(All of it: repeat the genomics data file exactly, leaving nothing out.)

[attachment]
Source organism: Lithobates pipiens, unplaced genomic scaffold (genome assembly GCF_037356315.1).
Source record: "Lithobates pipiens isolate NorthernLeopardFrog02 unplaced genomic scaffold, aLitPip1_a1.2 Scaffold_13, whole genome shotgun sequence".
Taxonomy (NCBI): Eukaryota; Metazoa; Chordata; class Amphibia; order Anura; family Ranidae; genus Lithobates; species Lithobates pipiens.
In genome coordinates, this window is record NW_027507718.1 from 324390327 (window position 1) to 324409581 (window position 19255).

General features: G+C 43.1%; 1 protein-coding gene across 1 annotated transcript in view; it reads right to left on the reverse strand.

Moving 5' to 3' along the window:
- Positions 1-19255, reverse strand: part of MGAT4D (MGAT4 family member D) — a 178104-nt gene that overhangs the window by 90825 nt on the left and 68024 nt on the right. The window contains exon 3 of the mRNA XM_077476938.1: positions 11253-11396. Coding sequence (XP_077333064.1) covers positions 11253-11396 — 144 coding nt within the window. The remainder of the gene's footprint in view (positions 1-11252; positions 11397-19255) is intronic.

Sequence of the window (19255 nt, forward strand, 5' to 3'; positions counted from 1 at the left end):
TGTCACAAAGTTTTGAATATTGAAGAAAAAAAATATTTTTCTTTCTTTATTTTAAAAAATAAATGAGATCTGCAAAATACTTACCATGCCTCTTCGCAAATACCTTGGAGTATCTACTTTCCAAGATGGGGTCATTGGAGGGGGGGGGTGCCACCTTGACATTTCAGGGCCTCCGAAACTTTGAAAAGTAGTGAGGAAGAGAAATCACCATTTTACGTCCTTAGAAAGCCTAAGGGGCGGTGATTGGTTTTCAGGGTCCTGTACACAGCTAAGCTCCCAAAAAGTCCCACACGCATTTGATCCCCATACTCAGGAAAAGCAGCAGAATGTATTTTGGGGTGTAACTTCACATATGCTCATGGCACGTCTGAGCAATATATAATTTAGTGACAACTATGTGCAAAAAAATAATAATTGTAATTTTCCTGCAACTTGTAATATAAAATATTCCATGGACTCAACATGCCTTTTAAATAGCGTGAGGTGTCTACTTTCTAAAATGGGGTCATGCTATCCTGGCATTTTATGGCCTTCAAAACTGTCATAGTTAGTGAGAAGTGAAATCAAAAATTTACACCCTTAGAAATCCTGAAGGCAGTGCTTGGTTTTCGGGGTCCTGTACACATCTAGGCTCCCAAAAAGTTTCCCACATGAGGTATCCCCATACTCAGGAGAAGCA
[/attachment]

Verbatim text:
Source organism: Lithobates pipiens, unplaced genomic scaffold (genome assembly GCF_037356315.1).
Source record: "Lithobates pipiens isolate NorthernLeopardFrog02 unplaced genomic scaffold, aLitPip1_a1.2 Scaffold_13, whole genome shotgun sequence".
Taxonomy (NCBI): Eukaryota; Metazoa; Chordata; class Amphibia; order Anura; family Ranidae; genus Lithobates; species Lithobates pipiens.
In genome coordinates, this window is record NW_027507718.1 from 324390327 (window position 1) to 324409581 (window position 19255).

General features: G+C 43.1%; 1 protein-coding gene across 1 annotated transcript in view; it reads right to left on the reverse strand.

Moving 5' to 3' along the window:
- Positions 1-19255, reverse strand: part of MGAT4D (MGAT4 family member D) — a 178104-nt gene that overhangs the window by 90825 nt on the left and 68024 nt on the right. The window contains exon 3 of the mRNA XM_077476938.1: positions 11253-11396. Coding sequence (XP_077333064.1) covers positions 11253-11396 — 144 coding nt within the window. The remainder of the gene's footprint in view (positions 1-11252; positions 11397-19255) is intronic.

Sequence of the window (19255 nt, forward strand, 5' to 3'; positions counted from 1 at the left end):
TGTCACAAAGTTTTGAATATTGAAGAAAAAAAATATTTTTCTTTCTTTATTTTAAAAAATAAATGAGATCTGCAAAATACTTACCATGCCTCTTCGCAAATACCTTGGAGTATCTACTTTCCAAGATGGGGTCATTGGAGGGGGGGGGTGCCACCTTGACATTTCAGGGCCTCCGAAACTTTGAAAAGTAGTGAGGAAGAGAAATCACCATTTTACGTCCTTAGAAAGCCTAAGGGGCGGTGATTGGTTTTCAGGGTCCTGTACACAGCTAAGCTCCCAAAAAGTCCCACACGCATTTGATCCCCATACTCAGGAAAAGCAGCAGAATGTATTTTGGGGTGTAACTTCACATATGCTCATGGCACGTCTGAGCAATATATAATTTAGTGACAACTATGTGCAAAAAAATAATAATTGTAATTTTCCTGCAACTTGTAATATAAAATATTCCATGGACTCAACATGCCTTTTAAATAGCGTGAGGTGTCTACTTTCTAAAATGGGGTCATGCTATCCTGGCATTTTATGGCCTTCAAAACTGTCATAGTTAGTGAGAAGTGAAATCAAAAATTTACACCCTTAGAAATCCTGAAGGCAGTGCTTGGTTTTCGGGGTCCTGTACACATCTAGGCTCCCAAAAAGTTTCCCACATGAGGTATCCCCATACTCAGGAGAAGCA